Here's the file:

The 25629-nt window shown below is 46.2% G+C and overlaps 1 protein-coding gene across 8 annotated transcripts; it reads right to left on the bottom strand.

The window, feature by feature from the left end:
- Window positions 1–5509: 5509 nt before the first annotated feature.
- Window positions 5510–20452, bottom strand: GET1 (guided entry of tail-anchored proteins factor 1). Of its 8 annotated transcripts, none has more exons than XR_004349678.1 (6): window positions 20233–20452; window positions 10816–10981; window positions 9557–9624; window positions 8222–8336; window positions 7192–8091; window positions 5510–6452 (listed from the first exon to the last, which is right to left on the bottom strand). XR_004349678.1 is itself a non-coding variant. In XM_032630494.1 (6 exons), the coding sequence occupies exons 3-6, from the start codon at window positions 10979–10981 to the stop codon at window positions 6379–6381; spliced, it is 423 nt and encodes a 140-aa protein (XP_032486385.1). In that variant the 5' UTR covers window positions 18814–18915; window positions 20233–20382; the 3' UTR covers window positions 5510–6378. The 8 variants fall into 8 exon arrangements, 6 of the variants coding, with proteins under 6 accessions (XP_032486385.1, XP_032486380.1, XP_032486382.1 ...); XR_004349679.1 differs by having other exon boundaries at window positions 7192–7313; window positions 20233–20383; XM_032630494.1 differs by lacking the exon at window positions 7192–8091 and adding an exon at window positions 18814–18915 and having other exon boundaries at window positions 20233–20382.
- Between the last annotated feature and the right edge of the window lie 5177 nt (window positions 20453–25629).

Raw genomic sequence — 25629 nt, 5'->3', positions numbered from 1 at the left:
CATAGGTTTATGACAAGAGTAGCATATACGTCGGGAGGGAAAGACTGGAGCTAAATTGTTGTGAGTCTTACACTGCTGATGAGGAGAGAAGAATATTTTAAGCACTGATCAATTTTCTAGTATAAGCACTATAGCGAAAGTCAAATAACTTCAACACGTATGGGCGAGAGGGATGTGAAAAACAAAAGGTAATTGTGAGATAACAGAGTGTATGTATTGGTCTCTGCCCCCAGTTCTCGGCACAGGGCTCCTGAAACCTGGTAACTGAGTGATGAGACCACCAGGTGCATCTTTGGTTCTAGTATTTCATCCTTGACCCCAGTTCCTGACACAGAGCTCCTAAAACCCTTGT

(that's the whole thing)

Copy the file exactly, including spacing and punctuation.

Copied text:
The 25629-nt window shown below is 46.2% G+C and overlaps 1 protein-coding gene across 8 annotated transcripts; it reads right to left on the bottom strand.

The window, feature by feature from the left end:
- Window positions 1–5509: 5509 nt before the first annotated feature.
- Window positions 5510–20452, bottom strand: GET1 (guided entry of tail-anchored proteins factor 1). Of its 8 annotated transcripts, none has more exons than XR_004349678.1 (6): window positions 20233–20452; window positions 10816–10981; window positions 9557–9624; window positions 8222–8336; window positions 7192–8091; window positions 5510–6452 (listed from the first exon to the last, which is right to left on the bottom strand). XR_004349678.1 is itself a non-coding variant. In XM_032630494.1 (6 exons), the coding sequence occupies exons 3-6, from the start codon at window positions 10979–10981 to the stop codon at window positions 6379–6381; spliced, it is 423 nt and encodes a 140-aa protein (XP_032486385.1). In that variant the 5' UTR covers window positions 18814–18915; window positions 20233–20382; the 3' UTR covers window positions 5510–6378. The 8 variants fall into 8 exon arrangements, 6 of the variants coding, with proteins under 6 accessions (XP_032486385.1, XP_032486380.1, XP_032486382.1 ...); XR_004349679.1 differs by having other exon boundaries at window positions 7192–7313; window positions 20233–20383; XM_032630494.1 differs by lacking the exon at window positions 7192–8091 and adding an exon at window positions 18814–18915 and having other exon boundaries at window positions 20233–20382.
- Between the last annotated feature and the right edge of the window lie 5177 nt (window positions 20453–25629).

Raw genomic sequence — 25629 nt, 5'->3', positions numbered from 1 at the left:
CATAGGTTTATGACAAGAGTAGCATATACGTCGGGAGGGAAAGACTGGAGCTAAATTGTTGTGAGTCTTACACTGCTGATGAGGAGAGAAGAATATTTTAAGCACTGATCAATTTTCTAGTATAAGCACTATAGCGAAAGTCAAATAACTTCAACACGTATGGGCGAGAGGGATGTGAAAAACAAAAGGTAATTGTGAGATAACAGAGTGTATGTATTGGTCTCTGCCCCCAGTTCTCGGCACAGGGCTCCTGAAACCTGGTAACTGAGTGATGAGACCACCAGGTGCATCTTTGGTTCTAGTATTTCATCCTTGACCCCAGTTCCTGACACAGAGCTCCTAAAACCCTTGT